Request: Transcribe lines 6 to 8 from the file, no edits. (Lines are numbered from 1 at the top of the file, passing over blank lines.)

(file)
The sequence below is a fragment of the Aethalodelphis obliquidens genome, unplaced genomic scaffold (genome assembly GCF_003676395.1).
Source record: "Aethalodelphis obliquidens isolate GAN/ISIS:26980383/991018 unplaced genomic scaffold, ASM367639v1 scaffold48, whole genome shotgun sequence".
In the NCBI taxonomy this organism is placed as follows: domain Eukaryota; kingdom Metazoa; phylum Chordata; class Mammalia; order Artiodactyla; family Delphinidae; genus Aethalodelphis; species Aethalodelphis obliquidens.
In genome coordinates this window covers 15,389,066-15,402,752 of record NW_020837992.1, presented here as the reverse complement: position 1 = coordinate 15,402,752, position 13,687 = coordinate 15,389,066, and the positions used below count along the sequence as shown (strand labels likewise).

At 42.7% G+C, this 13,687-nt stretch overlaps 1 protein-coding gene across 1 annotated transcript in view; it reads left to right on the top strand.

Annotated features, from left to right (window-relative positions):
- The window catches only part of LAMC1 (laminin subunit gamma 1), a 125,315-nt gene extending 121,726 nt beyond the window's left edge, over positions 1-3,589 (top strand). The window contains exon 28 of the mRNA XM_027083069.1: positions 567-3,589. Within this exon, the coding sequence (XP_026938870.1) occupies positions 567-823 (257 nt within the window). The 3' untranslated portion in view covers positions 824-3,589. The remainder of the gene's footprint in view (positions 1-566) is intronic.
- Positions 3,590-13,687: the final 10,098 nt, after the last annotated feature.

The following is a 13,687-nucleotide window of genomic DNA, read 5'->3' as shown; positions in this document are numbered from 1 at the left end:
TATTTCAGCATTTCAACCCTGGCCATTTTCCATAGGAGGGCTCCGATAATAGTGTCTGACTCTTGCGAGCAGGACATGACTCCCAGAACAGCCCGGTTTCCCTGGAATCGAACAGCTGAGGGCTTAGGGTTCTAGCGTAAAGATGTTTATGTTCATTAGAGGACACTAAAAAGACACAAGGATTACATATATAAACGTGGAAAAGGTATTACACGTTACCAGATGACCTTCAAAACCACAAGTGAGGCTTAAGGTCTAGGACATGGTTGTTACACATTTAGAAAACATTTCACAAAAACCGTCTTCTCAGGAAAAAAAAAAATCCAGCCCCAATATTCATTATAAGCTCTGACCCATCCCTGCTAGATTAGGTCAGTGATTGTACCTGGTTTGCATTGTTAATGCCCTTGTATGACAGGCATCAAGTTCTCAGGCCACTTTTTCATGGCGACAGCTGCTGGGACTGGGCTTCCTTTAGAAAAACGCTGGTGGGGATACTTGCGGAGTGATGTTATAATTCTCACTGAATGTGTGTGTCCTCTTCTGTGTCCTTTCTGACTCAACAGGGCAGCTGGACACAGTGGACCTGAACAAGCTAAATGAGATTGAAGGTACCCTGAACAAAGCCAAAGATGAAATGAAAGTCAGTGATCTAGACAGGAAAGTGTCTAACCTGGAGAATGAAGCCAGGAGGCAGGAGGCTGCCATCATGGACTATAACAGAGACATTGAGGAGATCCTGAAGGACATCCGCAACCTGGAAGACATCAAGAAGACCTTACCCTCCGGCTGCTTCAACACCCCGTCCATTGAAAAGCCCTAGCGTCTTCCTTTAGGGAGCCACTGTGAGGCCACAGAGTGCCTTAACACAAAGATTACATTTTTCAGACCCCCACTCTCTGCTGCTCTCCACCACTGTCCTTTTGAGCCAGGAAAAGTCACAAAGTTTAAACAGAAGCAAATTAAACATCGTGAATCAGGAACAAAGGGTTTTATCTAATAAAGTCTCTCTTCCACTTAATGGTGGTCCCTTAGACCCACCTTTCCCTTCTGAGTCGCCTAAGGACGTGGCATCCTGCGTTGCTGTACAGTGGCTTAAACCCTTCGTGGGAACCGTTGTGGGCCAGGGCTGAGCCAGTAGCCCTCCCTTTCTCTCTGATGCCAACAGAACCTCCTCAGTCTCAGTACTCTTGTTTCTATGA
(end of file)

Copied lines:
Annotated features, from left to right (window-relative positions):
- The window catches only part of LAMC1 (laminin subunit gamma 1), a 125,315-nt gene extending 121,726 nt beyond the window's left edge, over positions 1-3,589 (top strand). The window contains exon 28 of the mRNA XM_027083069.1: positions 567-3,589. Within this exon, the coding sequence (XP_026938870.1) occupies positions 567-823 (257 nt within the window). The 3' untranslated portion in view covers positions 824-3,589. The remainder of the gene's footprint in view (positions 1-566) is intronic.
- Positions 3,590-13,687: the final 10,098 nt, after the last annotated feature.